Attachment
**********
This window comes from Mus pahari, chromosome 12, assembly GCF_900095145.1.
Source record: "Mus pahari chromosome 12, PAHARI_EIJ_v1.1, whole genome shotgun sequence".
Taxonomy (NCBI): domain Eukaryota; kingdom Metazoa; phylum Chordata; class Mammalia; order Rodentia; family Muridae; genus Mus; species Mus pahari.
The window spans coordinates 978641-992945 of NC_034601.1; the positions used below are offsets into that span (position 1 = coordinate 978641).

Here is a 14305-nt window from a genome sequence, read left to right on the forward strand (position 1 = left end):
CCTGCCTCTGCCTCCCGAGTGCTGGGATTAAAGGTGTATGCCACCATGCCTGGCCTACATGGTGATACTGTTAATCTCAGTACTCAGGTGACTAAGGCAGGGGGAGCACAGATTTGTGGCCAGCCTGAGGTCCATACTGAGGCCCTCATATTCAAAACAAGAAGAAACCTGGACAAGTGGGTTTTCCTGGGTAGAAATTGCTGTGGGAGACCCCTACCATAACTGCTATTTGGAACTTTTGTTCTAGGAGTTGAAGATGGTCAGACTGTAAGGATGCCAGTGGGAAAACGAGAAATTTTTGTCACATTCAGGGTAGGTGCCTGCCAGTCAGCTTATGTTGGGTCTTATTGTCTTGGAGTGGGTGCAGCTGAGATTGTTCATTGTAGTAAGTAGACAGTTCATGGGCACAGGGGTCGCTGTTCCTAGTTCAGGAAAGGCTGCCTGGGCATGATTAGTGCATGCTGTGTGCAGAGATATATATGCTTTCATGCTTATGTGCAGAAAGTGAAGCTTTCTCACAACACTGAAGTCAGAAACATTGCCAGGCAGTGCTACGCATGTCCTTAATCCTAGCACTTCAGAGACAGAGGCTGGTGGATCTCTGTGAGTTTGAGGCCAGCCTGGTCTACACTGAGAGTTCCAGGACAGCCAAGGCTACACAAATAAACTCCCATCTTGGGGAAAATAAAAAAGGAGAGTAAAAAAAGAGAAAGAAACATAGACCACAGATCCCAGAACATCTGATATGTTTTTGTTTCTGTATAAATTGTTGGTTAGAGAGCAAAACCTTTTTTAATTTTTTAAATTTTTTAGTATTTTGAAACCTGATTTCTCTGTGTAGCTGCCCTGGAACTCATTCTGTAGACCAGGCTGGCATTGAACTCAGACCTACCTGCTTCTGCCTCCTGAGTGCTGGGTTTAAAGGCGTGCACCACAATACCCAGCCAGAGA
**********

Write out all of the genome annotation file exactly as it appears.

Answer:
This window comes from Mus pahari, chromosome 12, assembly GCF_900095145.1.
Source record: "Mus pahari chromosome 12, PAHARI_EIJ_v1.1, whole genome shotgun sequence".
Taxonomy (NCBI): domain Eukaryota; kingdom Metazoa; phylum Chordata; class Mammalia; order Rodentia; family Muridae; genus Mus; species Mus pahari.
The window spans coordinates 978641-992945 of NC_034601.1; the positions used below are offsets into that span (position 1 = coordinate 978641).

Here is a 14305-nt window from a genome sequence, read left to right on the forward strand (position 1 = left end):
CCTGCCTCTGCCTCCCGAGTGCTGGGATTAAAGGTGTATGCCACCATGCCTGGCCTACATGGTGATACTGTTAATCTCAGTACTCAGGTGACTAAGGCAGGGGGAGCACAGATTTGTGGCCAGCCTGAGGTCCATACTGAGGCCCTCATATTCAAAACAAGAAGAAACCTGGACAAGTGGGTTTTCCTGGGTAGAAATTGCTGTGGGAGACCCCTACCATAACTGCTATTTGGAACTTTTGTTCTAGGAGTTGAAGATGGTCAGACTGTAAGGATGCCAGTGGGAAAACGAGAAATTTTTGTCACATTCAGGGTAGGTGCCTGCCAGTCAGCTTATGTTGGGTCTTATTGTCTTGGAGTGGGTGCAGCTGAGATTGTTCATTGTAGTAAGTAGACAGTTCATGGGCACAGGGGTCGCTGTTCCTAGTTCAGGAAAGGCTGCCTGGGCATGATTAGTGCATGCTGTGTGCAGAGATATATATGCTTTCATGCTTATGTGCAGAAAGTGAAGCTTTCTCACAACACTGAAGTCAGAAACATTGCCAGGCAGTGCTACGCATGTCCTTAATCCTAGCACTTCAGAGACAGAGGCTGGTGGATCTCTGTGAGTTTGAGGCCAGCCTGGTCTACACTGAGAGTTCCAGGACAGCCAAGGCTACACAAATAAACTCCCATCTTGGGGAAAATAAAAAAGGAGAGTAAAAAAAGAGAAAGAAACATAGACCACAGATCCCAGAACATCTGATATGTTTTTGTTTCTGTATAAATTGTTGGTTAGAGAGCAAAACCTTTTTTAATTTTTTAAATTTTTTAGTATTTTGAAACCTGATTTCTCTGTGTAGCTGCCCTGGAACTCATTCTGTAGACCAGGCTGGCATTGAACTCAGACCTACCTGCTTCTGCCTCCTGAGTGCTGGGTTTAAAGGCGTGCACCACAATACCCAGCCAGAGA